At Watson Morris, we help and support clients in various situations. One of the areas we specialise in is controlling and coercive behaviour.
Sometimes, victims may struggle to notice controlling and coercive behaviour signs and so it may go unnoticed for some time. In this insight, we identify the most common signs of controlling and coercive behaviour and give you tips on how to navigate it should you find yourself in this position.
What is coercive control?
Coercive control is a pattern of behaviours that enables someone to exert power over another person through fear and control. Coercive control can be a criminal offence in the UK, in the circumstances described in section 76 of the Serious Crime Act 2015 which states:
(1) A person (A) commits an offence if—
(a) A repeatedly or continuously engages in behaviour towards another person (B) that is controlling or coercive,
(b) at the time of the behaviour, A and B are personally connected,
(c) the behaviour has a serious effect on B, and
(d) A knows or ought to know that the behaviour will have a serious effect on B.
(2) A and B are “personally connected” if—
(a) A is in an intimate personal relationship with B, or
(b) A and B live together and—
- they are members of the same family, or
- they have previously been in an intimate personal relationship with each other.
Controlling and coercive behaviour signs in relationships
The term coercive control was first created by Evan Stark in order to explain that domestic violence is not just about physical abuse.
Signs of coercive control are many and varied and nowhere in the act are specific examples provided. Women’s Aid point to coercive control including psychological and/or emotional abuse, physical or sexual abuse, financial or economic abuse, harassment and stalking, and online or digital abuse. In her excellent article 20 Signs of Coercive Control That Reveal Manipulation in a Relationship – Learning Mind (learning-mind.com) Janey Davies provides the following examples:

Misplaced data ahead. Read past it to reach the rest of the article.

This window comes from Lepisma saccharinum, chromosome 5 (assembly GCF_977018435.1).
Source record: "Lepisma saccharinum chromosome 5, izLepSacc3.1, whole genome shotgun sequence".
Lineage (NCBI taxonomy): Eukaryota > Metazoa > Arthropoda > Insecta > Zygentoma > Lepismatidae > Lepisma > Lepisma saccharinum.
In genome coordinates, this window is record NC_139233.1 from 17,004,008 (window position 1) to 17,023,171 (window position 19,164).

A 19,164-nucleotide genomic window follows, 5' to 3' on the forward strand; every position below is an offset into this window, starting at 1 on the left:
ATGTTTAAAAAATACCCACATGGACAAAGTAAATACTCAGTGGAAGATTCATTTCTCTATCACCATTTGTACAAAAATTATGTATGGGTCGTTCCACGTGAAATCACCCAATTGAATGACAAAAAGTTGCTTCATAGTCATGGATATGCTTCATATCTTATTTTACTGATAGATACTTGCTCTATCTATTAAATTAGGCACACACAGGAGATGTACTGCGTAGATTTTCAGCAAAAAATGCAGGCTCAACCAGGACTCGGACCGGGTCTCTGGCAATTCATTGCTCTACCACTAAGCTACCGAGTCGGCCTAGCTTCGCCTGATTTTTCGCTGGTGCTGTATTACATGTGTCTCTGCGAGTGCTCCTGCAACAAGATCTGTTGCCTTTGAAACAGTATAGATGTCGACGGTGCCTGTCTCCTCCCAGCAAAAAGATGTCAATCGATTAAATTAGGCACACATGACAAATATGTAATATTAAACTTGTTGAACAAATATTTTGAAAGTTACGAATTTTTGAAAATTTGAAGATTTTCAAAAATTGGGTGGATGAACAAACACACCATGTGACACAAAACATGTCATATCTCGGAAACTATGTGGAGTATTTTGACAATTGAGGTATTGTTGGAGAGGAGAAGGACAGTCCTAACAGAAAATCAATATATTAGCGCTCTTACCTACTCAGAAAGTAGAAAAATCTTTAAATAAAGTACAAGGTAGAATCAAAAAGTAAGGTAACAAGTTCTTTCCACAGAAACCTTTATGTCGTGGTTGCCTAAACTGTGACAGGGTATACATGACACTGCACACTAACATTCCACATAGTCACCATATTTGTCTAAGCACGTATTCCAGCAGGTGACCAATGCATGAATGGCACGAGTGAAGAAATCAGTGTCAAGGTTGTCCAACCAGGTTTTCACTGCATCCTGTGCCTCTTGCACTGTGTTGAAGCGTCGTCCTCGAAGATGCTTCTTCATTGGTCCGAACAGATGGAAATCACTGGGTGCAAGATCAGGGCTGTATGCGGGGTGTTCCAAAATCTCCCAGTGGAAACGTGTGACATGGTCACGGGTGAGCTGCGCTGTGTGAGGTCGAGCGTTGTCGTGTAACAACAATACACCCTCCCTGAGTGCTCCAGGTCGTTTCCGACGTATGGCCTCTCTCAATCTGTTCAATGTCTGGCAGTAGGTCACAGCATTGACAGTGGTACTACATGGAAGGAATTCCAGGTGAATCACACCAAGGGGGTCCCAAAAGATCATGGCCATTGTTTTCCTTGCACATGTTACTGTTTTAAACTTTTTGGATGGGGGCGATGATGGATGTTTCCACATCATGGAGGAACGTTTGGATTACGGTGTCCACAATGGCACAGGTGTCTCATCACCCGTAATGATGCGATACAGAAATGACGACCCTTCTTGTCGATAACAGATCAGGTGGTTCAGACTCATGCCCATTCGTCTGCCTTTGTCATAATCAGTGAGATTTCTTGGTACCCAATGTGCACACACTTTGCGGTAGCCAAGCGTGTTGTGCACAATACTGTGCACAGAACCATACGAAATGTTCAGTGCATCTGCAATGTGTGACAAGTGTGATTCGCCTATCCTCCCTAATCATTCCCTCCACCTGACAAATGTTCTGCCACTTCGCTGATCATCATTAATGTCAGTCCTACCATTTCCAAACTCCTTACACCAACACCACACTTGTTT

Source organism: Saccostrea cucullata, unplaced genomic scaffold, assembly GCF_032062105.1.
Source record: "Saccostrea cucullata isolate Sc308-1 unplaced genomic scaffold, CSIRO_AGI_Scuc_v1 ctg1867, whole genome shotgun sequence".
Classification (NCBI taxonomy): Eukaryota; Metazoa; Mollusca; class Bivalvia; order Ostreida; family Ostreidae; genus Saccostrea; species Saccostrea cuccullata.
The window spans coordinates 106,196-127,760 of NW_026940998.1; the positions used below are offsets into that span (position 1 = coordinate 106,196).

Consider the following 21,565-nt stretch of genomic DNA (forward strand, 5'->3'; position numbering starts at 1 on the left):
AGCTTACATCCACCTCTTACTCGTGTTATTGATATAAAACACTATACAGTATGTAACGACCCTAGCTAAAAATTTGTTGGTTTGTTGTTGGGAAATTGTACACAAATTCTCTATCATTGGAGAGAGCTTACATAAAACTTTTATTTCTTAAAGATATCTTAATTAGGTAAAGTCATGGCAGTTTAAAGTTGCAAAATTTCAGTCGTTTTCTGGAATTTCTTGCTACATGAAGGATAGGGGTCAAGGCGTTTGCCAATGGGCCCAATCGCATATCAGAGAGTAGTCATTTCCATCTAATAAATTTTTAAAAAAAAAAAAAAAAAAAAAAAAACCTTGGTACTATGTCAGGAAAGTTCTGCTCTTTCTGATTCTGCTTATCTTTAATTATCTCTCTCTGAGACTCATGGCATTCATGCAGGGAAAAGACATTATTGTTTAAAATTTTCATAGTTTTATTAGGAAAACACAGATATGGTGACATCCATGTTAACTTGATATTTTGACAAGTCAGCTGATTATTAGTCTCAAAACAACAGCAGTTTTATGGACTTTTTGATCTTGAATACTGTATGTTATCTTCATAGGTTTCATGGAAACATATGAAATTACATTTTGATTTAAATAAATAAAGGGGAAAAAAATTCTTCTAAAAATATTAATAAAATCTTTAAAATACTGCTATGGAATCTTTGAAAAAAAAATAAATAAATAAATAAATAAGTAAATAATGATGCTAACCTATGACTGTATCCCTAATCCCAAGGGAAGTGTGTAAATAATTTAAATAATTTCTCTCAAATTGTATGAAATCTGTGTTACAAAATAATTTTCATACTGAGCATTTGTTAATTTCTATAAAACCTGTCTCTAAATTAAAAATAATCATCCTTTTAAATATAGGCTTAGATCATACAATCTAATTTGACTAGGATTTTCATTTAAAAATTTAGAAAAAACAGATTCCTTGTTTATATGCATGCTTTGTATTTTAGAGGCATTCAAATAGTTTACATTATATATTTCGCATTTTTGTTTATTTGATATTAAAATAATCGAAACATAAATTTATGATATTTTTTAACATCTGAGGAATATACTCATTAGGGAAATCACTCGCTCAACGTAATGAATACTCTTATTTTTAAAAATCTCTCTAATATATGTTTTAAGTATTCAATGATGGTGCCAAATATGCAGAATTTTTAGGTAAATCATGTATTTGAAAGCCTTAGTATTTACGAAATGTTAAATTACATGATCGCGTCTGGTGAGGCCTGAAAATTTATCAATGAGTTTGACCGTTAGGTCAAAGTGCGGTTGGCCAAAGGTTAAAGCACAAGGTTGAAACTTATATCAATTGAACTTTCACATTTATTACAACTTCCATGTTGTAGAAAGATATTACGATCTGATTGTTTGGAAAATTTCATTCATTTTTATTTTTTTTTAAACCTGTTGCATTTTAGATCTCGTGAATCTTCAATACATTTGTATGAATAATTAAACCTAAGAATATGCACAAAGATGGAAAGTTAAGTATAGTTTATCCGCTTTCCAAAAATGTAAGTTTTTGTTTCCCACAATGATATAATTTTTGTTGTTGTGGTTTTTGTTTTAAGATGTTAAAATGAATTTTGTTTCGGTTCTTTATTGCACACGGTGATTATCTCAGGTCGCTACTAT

- Monitoring your activities with family and friends
- Constantly checking up on you
- Questioning your behaviour
- Setting time limits when you are out with friends
- Isolating you from family and friends
- Banning you from seeing certain people
- Stopping you from working in certain places
- Controlling how you spend your money
- Controlling how you dress or style your hair
- Telling you what you should eat
- Making disparaging comments about your figure
- Putting you down in public
- Repeatedly telling you that you’re worthless
- Allowing you no privacy
- Damaging your property
- Using children to report on you
- Getting angry at the slightest little thing
- You are constantly living in fear of upsetting them
- You have to do things in a particular way or they will get angry
- Your needs are not important and never discussed
Coercive behaviour and children
Interestingly, there is a defence under section 76 of the Serious Crimes Act 2015 that states if the behaviour relates to the control of a child this will not be regarded as coercive control.
This is a concern among family lawyers and other experts working in this area because they know only too well that the ability of one parent to exert coercive control over a child can go hand in hand with the coercive control of another parent. Coercive control can often be used by the manipulative partner to alienate the child from the other parent regardless of the long-term damage this will cause.